You’re in trouble, you know that much, but your principal or headmaster keeps throwing out terms like “academic probation” and “suspension,” and you’re not entirely sure what they’re talking about. Whether you’re in high school or college, it is possible for you to be placed on academic probation if you get in trouble with your school. On this page, I will go into further detail as to what academic probation means and what your next step should be.
What Does Academic Probation Mean?
Whether you are put on academic probation in high school or college, you’ve done something to violate the school’s policy. In high school, you might be placed on academic probation for cheating on a test or plagiarizing a paper. In college, you can be placed on academic probation for the same actions, or for being caught drinking underage, selling test answers, etc.
Hearing Before Probation
Many schools allow students a hearing in which they can explain the actions that have led the school to take actions against the student. During the hearing, a board will determine if the student is innocent or guilty based on the argument that is made.
You can express how you aren’t guilty during this hearing or you can plead with the board to give you less severe punishments based on your good history with the school. The board will then determine if you are to go on academic probation and if there are other punishments that you should receive.
Once You’re on Probation
Being on academic probation will mean different things depending on what school you go to. You should read your school’s code of conduct policy to determine what violating academic probation entails and the consequences of violating probation.
In most cases, academic probation acts as a warning that if you do something else that the institution does not allow, negative actions will be taken against you. For example, if you cheat, plagiarize, or break the school’s rules, you will be punished by being suspended, expelled, or by getting detention if you are in high school. If you are on academic probation, it is in your best interest to comply with all of the school’s rules.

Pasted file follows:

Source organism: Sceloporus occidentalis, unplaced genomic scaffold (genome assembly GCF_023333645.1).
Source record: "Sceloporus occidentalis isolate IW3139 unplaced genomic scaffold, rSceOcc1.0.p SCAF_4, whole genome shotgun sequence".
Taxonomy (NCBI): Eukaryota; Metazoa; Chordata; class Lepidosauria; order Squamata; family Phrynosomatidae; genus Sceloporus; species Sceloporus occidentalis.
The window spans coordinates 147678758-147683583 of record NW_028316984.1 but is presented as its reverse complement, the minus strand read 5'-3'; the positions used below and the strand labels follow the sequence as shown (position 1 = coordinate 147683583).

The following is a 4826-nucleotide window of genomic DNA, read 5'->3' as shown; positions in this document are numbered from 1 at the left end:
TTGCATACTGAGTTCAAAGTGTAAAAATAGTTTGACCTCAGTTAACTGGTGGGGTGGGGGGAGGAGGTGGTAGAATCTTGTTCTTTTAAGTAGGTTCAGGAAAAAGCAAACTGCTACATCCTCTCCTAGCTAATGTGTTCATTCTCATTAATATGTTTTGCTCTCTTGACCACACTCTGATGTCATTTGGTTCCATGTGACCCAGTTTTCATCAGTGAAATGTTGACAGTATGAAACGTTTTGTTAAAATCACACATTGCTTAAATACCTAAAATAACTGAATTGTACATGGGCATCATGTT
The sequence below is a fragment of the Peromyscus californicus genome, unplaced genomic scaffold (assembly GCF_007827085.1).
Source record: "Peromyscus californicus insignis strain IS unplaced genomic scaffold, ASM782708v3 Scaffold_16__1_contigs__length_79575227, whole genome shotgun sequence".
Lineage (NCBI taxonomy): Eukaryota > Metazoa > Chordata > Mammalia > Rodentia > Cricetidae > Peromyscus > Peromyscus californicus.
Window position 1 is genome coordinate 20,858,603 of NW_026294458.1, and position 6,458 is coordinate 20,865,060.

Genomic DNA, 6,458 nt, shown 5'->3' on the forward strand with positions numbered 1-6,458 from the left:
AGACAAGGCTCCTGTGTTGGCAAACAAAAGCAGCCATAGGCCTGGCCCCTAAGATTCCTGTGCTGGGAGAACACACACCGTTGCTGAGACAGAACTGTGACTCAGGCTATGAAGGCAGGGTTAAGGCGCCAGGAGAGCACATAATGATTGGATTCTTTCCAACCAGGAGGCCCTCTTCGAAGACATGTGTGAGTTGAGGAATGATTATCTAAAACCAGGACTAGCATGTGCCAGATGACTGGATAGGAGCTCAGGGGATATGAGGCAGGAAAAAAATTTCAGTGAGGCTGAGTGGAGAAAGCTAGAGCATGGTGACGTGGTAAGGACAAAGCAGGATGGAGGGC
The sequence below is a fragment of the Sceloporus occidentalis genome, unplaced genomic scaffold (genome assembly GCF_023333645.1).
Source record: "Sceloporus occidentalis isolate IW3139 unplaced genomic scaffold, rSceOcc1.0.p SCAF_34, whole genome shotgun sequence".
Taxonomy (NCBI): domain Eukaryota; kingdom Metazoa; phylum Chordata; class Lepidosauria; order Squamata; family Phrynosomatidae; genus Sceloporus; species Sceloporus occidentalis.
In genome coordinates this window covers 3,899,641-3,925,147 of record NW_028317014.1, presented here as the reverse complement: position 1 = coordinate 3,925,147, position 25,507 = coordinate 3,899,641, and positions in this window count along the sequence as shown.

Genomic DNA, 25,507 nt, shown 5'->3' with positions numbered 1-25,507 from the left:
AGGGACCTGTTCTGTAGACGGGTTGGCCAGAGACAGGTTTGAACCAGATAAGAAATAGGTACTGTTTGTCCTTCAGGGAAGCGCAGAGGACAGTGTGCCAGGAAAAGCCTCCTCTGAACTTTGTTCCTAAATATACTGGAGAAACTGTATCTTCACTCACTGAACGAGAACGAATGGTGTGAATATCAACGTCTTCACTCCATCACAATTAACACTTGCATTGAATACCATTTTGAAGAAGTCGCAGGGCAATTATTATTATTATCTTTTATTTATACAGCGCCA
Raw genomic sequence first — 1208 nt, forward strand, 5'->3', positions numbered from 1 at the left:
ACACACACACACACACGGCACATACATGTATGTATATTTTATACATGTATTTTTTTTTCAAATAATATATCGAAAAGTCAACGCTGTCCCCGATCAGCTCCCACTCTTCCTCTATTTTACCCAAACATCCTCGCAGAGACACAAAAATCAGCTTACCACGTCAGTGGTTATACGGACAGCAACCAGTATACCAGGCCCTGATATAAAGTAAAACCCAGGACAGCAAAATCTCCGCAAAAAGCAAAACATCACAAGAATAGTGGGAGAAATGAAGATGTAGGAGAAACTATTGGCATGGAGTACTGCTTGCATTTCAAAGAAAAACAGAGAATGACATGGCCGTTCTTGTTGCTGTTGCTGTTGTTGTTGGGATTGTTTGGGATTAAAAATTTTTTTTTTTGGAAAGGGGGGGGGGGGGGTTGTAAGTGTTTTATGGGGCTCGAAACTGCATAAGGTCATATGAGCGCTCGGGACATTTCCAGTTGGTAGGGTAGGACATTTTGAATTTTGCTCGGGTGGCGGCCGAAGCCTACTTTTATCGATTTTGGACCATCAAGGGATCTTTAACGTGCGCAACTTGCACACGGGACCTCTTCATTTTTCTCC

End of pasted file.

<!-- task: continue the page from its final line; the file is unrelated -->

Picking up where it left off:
Academic Probation in College
For example, some schools will only place students on academic probation if they are failing their classes, if they cheat on a test, if they sell test answers, or if they plagiarize. Students are oftentimes given one semester to prove to the school that they are capable of succeeding at the institution. If students cannot prove this to the school, they can be suspended or even expelled.
In other cases, colleges will place students on academic probation for generally violating the school’s codes. For example, if the college forbids underage drinking or smoking marijuana in school dorms, and you are caught doing one of these things, you can be placed on academic probation. Again, this will depend on the school that you attend, so it is important to check your school’s code of conduct.
This is a basic explanation of academic probation, but it is important to remember that all situations will be different based on your individual school.